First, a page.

When I met our team, I fell in love. I clicked with everyone right away, and immediately felt warmth, love, and acceptance. I still had my insecurities and fears, and I hoped they would slowly rescind as we started working.

What happened was the opposite – they grew very loud, and then went silent. I worked through each of them like a puzzle, recognizing the small signs and miracles God was working through me. I discovered that my past and weaknesses and scars made me stronger, more sincere, and easier to connect with – they were, in fact, my strengths.

I have never found my feet more beautiful, my steps more purposeful, or my days more blessed than those hot, unpredictable, chaotic days in Nepal. I discovered more about myself and my purpose in those two weeks than I had in my entire life. I could finally see myself clearly, as if I could step away from my life and peer at it through God’s eyes.

I saw my humility, my beauty, my heart, my power. I loved every minute of it, and still reflect on those days. I miss my team with all of my heart. I truly miss our late-night prayers and psalms and self-reflection, and I’m eternally grateful for this experience. I miss it, every day.

So yes, I was qualified and ‘Christian’ enough – because that’s not really a thing. We are all anointed to do the Good Works, y’all. And yes, my business and relationship survived my absence – in fact, they both blossomed. Months later, we’re still struggling to keep up with our growing business, and thankful to God for every client and encounter that comes our way.

Where God guides, he DOES provide. In bringing me closer to Him, he’s brought my dreams closer to me.

THANK YOU.

Thoughts

Entrepreneurial Thoughts: TAXES

I’ve encountered some scary situations in adult life, but none have been as daunting as filing corporate taxes for my small business. It’s our first official calendar year, and we handed over our beloved binder of taped and scanned receipts, expenses, and hand written notes to our CPA. We do all of our own accounting, but since we’ve never filed corporate year-end, we hired an affordable CPA willing to help guide a small business through this hurdle of terror.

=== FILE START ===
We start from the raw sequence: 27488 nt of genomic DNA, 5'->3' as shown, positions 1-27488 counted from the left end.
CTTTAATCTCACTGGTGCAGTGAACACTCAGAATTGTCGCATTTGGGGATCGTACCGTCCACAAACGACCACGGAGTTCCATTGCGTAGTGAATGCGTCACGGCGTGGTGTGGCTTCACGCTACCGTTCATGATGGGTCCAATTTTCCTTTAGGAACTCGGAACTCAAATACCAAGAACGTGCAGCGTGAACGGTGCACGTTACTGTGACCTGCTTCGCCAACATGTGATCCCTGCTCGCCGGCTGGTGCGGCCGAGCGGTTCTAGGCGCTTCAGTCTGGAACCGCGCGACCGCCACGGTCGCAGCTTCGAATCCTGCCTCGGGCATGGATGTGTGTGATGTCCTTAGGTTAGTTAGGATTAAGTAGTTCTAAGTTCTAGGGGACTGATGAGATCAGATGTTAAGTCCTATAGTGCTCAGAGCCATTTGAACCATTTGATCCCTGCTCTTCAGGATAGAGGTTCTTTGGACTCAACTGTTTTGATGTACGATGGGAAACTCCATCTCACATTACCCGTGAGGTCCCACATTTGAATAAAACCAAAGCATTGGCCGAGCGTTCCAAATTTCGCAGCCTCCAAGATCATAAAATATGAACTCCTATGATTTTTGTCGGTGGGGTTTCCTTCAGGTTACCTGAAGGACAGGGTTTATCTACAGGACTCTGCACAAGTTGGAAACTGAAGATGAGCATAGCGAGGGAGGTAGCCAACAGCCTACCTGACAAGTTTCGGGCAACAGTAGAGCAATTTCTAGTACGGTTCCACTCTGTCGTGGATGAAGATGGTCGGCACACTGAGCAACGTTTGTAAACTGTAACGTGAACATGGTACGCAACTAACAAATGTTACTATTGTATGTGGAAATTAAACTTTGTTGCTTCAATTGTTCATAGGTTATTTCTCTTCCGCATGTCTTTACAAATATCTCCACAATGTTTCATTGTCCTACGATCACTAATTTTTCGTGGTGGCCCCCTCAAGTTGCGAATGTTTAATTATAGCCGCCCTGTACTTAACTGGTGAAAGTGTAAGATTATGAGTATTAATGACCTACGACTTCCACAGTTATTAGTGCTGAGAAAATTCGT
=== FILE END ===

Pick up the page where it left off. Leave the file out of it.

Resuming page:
As we walked away from his office, we found ourselves relieved. Little fear, no anxiety – just general curiosity about what we’d hear back from the IRS. We’d budgeted and prepared for this every day for the last year, and kept meticulous records of every penny we spent and earned. We knew this was coming, and we were as ready as we could be.

Ironically, many people in both our personal and professional lives had warned us about his moment. They told us that we would never be able to handle our own accounting; we weren’t disciplined, experienced, or possibly capable of running our own show. It was too difficult (it wasn’t), a CPA would be way too expensive (he wasn’t) and the business itself would be too confusing (it wasn’t).

2160c8ba6a06427711207386e42aeb10We had people we both respected and trusted tell us firmly, even aggressively, that we’d never make it out alive. Yet, here we are – moving along into the next year with year-end taxes being a small financial and clerical blip on the radar. I wasn’t sure if I felt lied to, or misguided. Why had people discouraged us so vehemently?

I realized that when you have an idea or new business, you have to be very careful who you listen to. We’ve always been open to advice – in fact, we still are – but this journey has taught me that people can be very defensive of the path they’ve chosen. When they’ve spent 15 years climbing the corporate ladder and you decide to deviate from the status quo and build a set of stairs, a few feathers can easily be ruffled.

Keep in mind that how people meet your idea or new business says more about them than it does about you. Maybe they are terrified of accounting and taxes, and that has deterred them from starting their own business. Or they’ve even had a bad (or terrible) experience with a CPA or the IRS, and are dutifully passing that information on to you to help you escape a similar fate. Or, they might be upset that you’ve chosen to reject the status quo when that status quo is their life – their past, their future, their choices.